With the passing of both Christmas and New Years, the baseball offseason has found its way into January. With baseball right around the corner, there is still a lot to be decided in terms of the free-agent market. Perhaps the biggest questions of all relate to Chris Davis. Notable for his presence as one of the best free agents available this offseason, Davis has reportedly already turned down an offer from his former team, the Baltimore Orioles, that exceeded $150 million. Following his no response, talks grew cold, with the Orioles creating some distance between themselves and the slugger.
As the season draws closer, the market for Chris Davis is still no clearer. Aside from the Orioles, no other team has made any serious offer for Davis, or even made their intentions known about possibly signing him for that matter. At this point, Davis seems to be in a state of limbo, with quite a bit of uncertainty surrounding his next contract. The Orioles have already added 1B/OF/DH Mark Trumbo, who will somewhat lessen the blow if Davis does leave. However, Trumbo is nowhere close to Davis as an all-around player, meaning the Orioles still would be worse off. Add to that the several other weaknesses the Orioles have around the diamond, and it seems the team may be in a tricky spot at this point.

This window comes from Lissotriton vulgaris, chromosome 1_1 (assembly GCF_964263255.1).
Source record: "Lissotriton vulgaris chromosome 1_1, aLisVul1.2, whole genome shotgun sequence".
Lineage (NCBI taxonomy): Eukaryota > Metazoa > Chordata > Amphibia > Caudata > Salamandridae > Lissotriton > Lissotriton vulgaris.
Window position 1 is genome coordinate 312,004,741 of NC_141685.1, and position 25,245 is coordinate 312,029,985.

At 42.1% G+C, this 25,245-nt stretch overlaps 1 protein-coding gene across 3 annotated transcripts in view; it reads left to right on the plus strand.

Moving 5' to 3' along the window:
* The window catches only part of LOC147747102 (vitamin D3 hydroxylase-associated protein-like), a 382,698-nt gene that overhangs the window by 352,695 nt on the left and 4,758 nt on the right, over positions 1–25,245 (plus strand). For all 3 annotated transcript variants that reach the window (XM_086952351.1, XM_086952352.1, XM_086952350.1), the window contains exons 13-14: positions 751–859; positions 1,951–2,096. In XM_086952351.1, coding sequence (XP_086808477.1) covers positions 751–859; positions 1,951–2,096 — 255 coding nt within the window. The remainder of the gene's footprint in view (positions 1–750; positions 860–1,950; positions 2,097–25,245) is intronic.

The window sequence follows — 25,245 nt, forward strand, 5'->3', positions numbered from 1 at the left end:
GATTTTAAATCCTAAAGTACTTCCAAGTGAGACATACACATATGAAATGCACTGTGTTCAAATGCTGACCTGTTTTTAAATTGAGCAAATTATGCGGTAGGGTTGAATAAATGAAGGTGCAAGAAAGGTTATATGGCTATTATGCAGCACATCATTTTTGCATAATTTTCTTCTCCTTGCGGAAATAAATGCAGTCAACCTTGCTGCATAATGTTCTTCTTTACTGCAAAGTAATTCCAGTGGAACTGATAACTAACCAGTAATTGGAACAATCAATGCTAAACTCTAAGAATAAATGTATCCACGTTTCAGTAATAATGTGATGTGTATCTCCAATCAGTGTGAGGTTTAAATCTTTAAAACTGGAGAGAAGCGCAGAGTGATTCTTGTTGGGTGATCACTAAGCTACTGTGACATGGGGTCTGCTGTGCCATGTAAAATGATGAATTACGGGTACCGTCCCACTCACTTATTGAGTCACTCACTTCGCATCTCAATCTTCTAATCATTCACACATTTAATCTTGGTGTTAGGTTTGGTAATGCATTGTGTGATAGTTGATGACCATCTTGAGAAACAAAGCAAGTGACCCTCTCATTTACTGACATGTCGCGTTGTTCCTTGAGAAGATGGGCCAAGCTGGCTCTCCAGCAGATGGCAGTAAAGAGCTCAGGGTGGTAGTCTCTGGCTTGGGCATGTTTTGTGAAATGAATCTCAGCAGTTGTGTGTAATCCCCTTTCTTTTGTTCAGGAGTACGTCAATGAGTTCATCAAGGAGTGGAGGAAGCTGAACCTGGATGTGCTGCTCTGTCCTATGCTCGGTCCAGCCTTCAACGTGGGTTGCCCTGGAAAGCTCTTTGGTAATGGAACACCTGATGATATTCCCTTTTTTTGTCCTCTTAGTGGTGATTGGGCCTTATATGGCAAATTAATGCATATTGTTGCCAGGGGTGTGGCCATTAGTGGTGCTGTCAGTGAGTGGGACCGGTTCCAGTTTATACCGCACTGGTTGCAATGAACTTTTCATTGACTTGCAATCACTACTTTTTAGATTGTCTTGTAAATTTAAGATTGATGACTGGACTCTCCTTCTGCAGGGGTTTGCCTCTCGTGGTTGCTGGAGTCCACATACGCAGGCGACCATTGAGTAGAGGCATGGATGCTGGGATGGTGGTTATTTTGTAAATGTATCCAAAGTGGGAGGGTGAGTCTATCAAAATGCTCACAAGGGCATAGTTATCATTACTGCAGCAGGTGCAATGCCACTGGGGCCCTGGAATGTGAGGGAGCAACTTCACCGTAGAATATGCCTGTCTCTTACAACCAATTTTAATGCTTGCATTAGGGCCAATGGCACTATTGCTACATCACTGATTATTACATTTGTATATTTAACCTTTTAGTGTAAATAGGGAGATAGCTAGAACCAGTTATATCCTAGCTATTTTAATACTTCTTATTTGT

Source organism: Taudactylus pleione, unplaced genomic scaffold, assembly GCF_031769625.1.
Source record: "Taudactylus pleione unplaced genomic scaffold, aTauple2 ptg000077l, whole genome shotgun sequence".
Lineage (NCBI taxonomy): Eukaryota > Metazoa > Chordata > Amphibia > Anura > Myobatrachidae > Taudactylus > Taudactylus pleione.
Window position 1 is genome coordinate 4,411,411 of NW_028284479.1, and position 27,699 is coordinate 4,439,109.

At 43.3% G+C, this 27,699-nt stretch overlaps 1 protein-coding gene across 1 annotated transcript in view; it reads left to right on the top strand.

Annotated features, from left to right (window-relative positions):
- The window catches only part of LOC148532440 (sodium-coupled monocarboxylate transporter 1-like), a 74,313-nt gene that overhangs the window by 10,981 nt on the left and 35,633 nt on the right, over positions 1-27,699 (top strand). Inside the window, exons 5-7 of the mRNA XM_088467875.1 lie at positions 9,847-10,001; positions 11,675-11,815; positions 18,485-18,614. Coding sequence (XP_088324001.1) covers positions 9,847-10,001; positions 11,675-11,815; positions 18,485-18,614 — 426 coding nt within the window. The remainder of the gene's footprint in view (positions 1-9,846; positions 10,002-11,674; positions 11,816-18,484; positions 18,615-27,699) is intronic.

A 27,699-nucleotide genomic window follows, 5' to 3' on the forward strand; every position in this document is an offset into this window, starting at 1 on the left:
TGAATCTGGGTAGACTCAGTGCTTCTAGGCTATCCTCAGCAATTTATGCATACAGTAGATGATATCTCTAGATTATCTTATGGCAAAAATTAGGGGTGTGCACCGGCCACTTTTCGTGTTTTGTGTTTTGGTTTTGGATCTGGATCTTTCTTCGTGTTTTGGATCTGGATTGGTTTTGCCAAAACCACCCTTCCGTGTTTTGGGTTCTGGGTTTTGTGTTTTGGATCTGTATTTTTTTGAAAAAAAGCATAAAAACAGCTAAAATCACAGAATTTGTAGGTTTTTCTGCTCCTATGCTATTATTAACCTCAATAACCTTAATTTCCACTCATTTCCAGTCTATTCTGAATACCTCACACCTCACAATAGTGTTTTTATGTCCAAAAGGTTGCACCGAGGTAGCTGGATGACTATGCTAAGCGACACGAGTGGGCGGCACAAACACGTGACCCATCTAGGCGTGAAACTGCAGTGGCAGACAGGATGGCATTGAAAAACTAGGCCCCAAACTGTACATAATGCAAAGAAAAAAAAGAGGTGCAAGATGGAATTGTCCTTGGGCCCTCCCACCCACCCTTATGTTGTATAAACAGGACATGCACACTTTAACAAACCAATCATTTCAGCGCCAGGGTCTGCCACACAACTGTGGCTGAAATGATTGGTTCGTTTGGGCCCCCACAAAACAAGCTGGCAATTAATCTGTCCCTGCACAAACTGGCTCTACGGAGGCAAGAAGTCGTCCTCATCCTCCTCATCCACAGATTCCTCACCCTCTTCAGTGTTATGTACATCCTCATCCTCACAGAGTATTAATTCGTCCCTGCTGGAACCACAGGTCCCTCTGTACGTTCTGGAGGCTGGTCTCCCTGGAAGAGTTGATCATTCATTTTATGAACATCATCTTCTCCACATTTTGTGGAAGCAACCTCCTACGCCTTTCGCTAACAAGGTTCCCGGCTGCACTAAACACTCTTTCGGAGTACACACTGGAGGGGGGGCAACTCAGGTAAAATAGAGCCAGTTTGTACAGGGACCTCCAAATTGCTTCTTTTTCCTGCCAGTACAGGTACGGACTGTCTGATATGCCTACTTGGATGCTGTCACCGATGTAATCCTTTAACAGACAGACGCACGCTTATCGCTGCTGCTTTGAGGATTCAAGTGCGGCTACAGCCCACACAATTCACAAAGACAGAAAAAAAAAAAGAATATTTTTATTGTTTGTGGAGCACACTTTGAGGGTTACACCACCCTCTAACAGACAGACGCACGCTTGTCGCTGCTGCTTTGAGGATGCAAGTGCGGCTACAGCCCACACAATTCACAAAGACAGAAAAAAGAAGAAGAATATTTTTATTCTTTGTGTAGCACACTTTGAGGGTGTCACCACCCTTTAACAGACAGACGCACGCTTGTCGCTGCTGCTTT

Although it appears the Orioles may be in a tough spot, with Chris Davis demanding a huge payday, along with the departure of Wei-Yin Chen, they do have a possible solution right in front of them. Based on their offer to Davis, which was in the $20-plus million range as an average annual value, the Orioles DO have some money to spend. It remains to be seen whether the Orioles will want to use that money elsewhere, but the fact is that it is there. The front office has tipped its hand, and at this point, can Duquette and Co. really cry poor to the fans when there are so many impact bats available?